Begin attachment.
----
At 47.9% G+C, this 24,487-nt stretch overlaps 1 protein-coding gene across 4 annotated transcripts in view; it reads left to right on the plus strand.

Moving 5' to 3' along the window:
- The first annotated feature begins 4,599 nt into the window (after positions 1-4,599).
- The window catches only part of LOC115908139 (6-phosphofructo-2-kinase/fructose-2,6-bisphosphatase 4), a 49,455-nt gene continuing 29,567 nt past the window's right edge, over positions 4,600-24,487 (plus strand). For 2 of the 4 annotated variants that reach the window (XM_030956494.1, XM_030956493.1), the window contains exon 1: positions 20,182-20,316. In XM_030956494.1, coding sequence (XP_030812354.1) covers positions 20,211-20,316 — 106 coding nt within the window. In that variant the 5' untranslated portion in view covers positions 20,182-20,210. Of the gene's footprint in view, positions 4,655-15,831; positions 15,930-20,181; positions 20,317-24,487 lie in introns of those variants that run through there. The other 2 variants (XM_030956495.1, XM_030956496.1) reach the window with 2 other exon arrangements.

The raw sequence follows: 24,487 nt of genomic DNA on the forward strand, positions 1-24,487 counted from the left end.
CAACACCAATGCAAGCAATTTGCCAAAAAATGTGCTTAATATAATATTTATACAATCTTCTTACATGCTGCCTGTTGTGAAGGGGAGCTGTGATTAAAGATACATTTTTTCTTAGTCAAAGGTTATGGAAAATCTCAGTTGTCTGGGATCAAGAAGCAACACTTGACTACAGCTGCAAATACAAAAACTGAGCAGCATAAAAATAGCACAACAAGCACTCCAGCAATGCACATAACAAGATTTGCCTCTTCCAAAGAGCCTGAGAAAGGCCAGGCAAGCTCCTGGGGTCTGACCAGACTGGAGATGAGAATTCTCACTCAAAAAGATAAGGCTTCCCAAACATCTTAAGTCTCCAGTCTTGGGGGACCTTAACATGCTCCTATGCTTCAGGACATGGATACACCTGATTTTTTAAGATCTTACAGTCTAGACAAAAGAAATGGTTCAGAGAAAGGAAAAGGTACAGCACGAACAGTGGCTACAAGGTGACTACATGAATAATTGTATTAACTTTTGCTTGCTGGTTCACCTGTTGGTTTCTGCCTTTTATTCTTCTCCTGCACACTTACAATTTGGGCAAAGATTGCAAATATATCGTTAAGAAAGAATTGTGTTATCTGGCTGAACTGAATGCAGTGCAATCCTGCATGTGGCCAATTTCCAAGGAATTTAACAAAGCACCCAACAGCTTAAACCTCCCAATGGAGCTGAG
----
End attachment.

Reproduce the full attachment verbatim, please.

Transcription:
At 47.9% G+C, this 24,487-nt stretch overlaps 1 protein-coding gene across 4 annotated transcripts in view; it reads left to right on the plus strand.

Moving 5' to 3' along the window:
- The first annotated feature begins 4,599 nt into the window (after positions 1-4,599).
- The window catches only part of LOC115908139 (6-phosphofructo-2-kinase/fructose-2,6-bisphosphatase 4), a 49,455-nt gene continuing 29,567 nt past the window's right edge, over positions 4,600-24,487 (plus strand). For 2 of the 4 annotated variants that reach the window (XM_030956494.1, XM_030956493.1), the window contains exon 1: positions 20,182-20,316. In XM_030956494.1, coding sequence (XP_030812354.1) covers positions 20,211-20,316 — 106 coding nt within the window. In that variant the 5' untranslated portion in view covers positions 20,182-20,210. Of the gene's footprint in view, positions 4,655-15,831; positions 15,930-20,181; positions 20,317-24,487 lie in introns of those variants that run through there. The other 2 variants (XM_030956495.1, XM_030956496.1) reach the window with 2 other exon arrangements.

The raw sequence follows: 24,487 nt of genomic DNA on the forward strand, positions 1-24,487 counted from the left end.
CAACACCAATGCAAGCAATTTGCCAAAAAATGTGCTTAATATAATATTTATACAATCTTCTTACATGCTGCCTGTTGTGAAGGGGAGCTGTGATTAAAGATACATTTTTTCTTAGTCAAAGGTTATGGAAAATCTCAGTTGTCTGGGATCAAGAAGCAACACTTGACTACAGCTGCAAATACAAAAACTGAGCAGCATAAAAATAGCACAACAAGCACTCCAGCAATGCACATAACAAGATTTGCCTCTTCCAAAGAGCCTGAGAAAGGCCAGGCAAGCTCCTGGGGTCTGACCAGACTGGAGATGAGAATTCTCACTCAAAAAGATAAGGCTTCCCAAACATCTTAAGTCTCCAGTCTTGGGGGACCTTAACATGCTCCTATGCTTCAGGACATGGATACACCTGATTTTTTAAGATCTTACAGTCTAGACAAAAGAAATGGTTCAGAGAAAGGAAAAGGTACAGCACGAACAGTGGCTACAAGGTGACTACATGAATAATTGTATTAACTTTTGCTTGCTGGTTCACCTGTTGGTTTCTGCCTTTTATTCTTCTCCTGCACACTTACAATTTGGGCAAAGATTGCAAATATATCGTTAAGAAAGAATTGTGTTATCTGGCTGAACTGAATGCAGTGCAATCCTGCATGTGGCCAATTTCCAAGGAATTTAACAAAGCACCCAACAGCTTAAACCTCCCAATGGAGCTGAG